It’s kind of up in the air right now, but, yeah, I do love the Monster Cup. It’s a great race. It’s really unique. The track is different. It mixes motocross and supercross stuff together. I’ll go there and it’ll be interesting. I’ll be there for press day and I’ll get to ride that stuff and see how I’m feeling. I think if everything goes as planned, I should be up there fighting for the podium. I’d love to be able to win that thing again. It would be amazing. The last time I was there with Honda, I came away with the overall.
Your last season with the Joe Gibbs Racing seemed like a season where if anything could go wrong for you, for all intents and purposes, it did. What do you think?
Yeah, every year I had an injury before the season or an injury in the season which took me out of it. Mentally, it hurt me bad. It just my confidence way down and it just seemed like it was one bike to another bike, and with all the injuries, it was just hard to get that good feel again. I haven’t been able to get that in a long time. I think right now with where I’m at, I think that if I just have a fresh start, I can do what I can do and just try to bring back the fun of riding. I hate to say it, but maybe this is just something that I needed. I’ve had plenty of great rides and I have plenty of money in the bank, so I’m not really worried about that. Now I can just worry about doing what’s good for me and going racing just for me. Not going racing for the team or anyone else. It’s kind of like when I was an amateur when I was having fun going racing and I had nothing to worry about. Honestly, it could be a great thing that this happened. It shows right now that I love racing. I’m fortunate enough to have a lot of good people still behind me that are going to help me out to go race the Monster Cup and into the future.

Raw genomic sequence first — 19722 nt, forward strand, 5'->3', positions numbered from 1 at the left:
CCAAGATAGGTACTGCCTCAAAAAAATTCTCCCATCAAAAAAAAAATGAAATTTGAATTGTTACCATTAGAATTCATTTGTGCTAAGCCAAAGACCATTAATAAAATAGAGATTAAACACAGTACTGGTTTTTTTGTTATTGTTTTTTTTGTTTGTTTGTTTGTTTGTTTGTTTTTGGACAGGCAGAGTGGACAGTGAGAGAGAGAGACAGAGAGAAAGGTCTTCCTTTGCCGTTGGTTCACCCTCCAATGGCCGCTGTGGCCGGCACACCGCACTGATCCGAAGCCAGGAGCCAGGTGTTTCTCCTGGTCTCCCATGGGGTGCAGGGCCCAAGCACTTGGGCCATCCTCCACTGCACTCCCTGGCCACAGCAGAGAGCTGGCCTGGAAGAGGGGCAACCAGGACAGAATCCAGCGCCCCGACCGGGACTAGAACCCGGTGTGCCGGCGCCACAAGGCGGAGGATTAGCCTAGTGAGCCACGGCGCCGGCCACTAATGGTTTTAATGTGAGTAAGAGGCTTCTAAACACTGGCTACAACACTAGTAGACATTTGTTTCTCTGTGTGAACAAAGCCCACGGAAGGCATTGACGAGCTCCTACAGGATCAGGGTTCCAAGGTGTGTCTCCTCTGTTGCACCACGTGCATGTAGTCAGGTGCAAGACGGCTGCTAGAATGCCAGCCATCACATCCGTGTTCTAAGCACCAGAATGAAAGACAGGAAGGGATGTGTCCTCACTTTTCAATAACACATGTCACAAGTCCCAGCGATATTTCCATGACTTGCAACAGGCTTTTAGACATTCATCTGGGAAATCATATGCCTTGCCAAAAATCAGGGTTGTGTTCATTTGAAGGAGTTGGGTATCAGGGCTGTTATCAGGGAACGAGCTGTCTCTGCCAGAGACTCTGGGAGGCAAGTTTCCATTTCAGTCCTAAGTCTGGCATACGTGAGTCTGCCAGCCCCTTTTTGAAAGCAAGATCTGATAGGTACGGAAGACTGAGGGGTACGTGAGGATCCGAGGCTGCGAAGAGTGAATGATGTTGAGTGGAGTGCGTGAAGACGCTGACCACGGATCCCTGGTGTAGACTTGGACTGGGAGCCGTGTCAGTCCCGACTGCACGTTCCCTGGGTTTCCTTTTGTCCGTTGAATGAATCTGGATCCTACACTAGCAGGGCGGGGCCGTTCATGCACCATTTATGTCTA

Just trying to get the train back on the tracks?
Yeah, exactly. That’s exactly it. It’s just getting that train back on the tracks and being happy again. It’s been a roller coaster the past few years. Now this is just something completely new that I haven’t down since I was 14 or 15 years old, so it’s pretty cool. It’s about getting that BamBam attitude and confidence back again.